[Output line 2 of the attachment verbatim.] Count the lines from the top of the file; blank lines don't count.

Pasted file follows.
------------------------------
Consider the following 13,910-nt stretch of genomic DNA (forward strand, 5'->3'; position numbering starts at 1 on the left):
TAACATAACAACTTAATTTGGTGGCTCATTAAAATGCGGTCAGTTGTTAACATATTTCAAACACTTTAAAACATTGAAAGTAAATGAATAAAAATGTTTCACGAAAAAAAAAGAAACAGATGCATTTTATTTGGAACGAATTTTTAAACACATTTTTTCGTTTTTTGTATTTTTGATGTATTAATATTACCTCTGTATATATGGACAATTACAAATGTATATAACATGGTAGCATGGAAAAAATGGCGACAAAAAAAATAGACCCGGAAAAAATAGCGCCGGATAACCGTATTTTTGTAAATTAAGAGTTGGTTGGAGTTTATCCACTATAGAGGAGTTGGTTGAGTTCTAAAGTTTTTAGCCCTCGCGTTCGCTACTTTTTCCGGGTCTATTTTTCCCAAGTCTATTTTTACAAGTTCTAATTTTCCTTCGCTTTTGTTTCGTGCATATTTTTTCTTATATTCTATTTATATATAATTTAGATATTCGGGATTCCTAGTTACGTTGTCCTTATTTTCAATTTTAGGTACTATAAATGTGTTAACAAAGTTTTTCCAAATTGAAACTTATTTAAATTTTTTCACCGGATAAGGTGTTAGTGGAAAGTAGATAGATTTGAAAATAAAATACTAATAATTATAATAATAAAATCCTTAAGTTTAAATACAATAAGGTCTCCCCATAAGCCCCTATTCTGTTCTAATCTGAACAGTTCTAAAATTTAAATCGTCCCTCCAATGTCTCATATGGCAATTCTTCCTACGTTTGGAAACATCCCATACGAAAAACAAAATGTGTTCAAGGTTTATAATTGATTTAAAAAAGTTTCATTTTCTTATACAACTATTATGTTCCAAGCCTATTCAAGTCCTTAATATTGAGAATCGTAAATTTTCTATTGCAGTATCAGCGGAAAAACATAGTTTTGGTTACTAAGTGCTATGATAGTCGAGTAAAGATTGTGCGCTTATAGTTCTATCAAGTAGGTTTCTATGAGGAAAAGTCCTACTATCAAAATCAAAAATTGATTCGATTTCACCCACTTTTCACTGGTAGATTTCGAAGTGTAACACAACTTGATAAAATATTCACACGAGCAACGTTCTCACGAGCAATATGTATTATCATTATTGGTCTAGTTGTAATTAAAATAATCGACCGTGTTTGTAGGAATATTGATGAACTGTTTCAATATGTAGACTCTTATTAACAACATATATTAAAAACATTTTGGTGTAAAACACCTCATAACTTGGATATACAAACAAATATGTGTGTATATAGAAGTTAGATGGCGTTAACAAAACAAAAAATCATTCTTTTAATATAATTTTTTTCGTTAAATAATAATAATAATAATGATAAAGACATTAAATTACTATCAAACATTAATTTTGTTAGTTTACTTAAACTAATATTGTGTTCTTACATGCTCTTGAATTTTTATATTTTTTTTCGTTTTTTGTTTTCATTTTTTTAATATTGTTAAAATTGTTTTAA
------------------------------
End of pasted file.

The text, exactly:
TAACATAACAACTTAATTTGGTGGCTCATTAAAATGCGGTCAGTTGTTAACATATTTCAAACACTTTAAAACATTGAAAGTAAATGAATAAAAATGTTTCACGAAAAAAAAAGAAACAGATGCATTTTATTTGGAACGAATTTTTAAACACATTTTTTCGTTTTTTGTATTTTTGATGTATTAATATTACCTCTGTATATATGGACAATTACAAATGTATATAACATGGTAGCATGGAAAAAATGGCGACAAAAAAAATAGACCCGGAAAAAATAGCGCCGGATAACCGTATTTTTGTAAATTAAGAGTTGGTTGGAGTTTATCCACTATAGAGGAGTTGGTTGAGTTCTAAAGTTTTTAGCCCTCGCGTTCGCTACTTTTTCCGGGTCTATTTTTCCCAAGTCTATTTTTACAAGTTCTAATTTTCCTTCGCTTTTGTTTCGTGCATATTTTTTCTTATATTCTATTTATATATAATTTAGATATTCGGGATTCCTAGTTACGTTGTCCTTATTTTCAATTTTAGGTACTATAAATGTGTTAACAAAGTTTTTCCAAATTGAAACTTATTTAAATTTTTTCACCGGATAAGGTGTTAGTGGAAAGTAGATAGATTTGAAAATAAAATACTAATAATTATAATAATAAAATCCTTAAGTTTAAATACAATAAGGTCTCCCCATAAGCCCCTATTCTGTTCTAATCTGAACAGTTCTAAAATTTAAATCGTCCCTCCAATGTCTCATATGGCAATTCTTCCTACGTTTGGAAACATCCCATACGAAAAACAAAATGTGTTCAAGGTTTATAATTGATTTAAAAAAGTTTCATTTTCTTATACAACTATTATGTTCCAAGCCTATTCAAGTCCTTAATATTGAGAATCGTAAATTTTCTATTGCAGTATCAGCGGAAAAACATAGTTTTGGTTACTAAGTGCTATGATAGTCGAGTAAAGATTGTGCGCTTATAGTTCTATCAAGTAGGTTTCTATGAGGAAAAGTCCTACTATCAAAATCAAAAATTGATTCGATTTCACCCACTTTTCACTGGTAGATTTCGAAGTGTAACACAACTTGATAAAATATTCACACGAGCAACGTTCTCACGAGCAATATGTATTATCATTATTGGTCTAGTTGTAATTAAAATAATCGACCGTGTTTGTAGGAATATTGATGAACTGTTTCAATATGTAGACTCTTATTAACAACATATATTAAAAACATTTTGGTGTAAAACACCTCATAACTTGGATATACAAACAAATATGTGTGTATATAGAAGTTAGATGGCGTTAACAAAACAAAAAATCATTCTTTTAATATAATTTTTTTCGTTAAATAATAATAATAATAATGATAAAGACATTAAATTACTATCAAACATTAATTTTGTTAGTTTACTTAAACTAATATTGTGTTCTTACATGCTCTTGAATTTTTATATTTTTTTTCGTTTTTTGTTTTCATTTTTTTAATATTGTTAAAATTGTTTTAA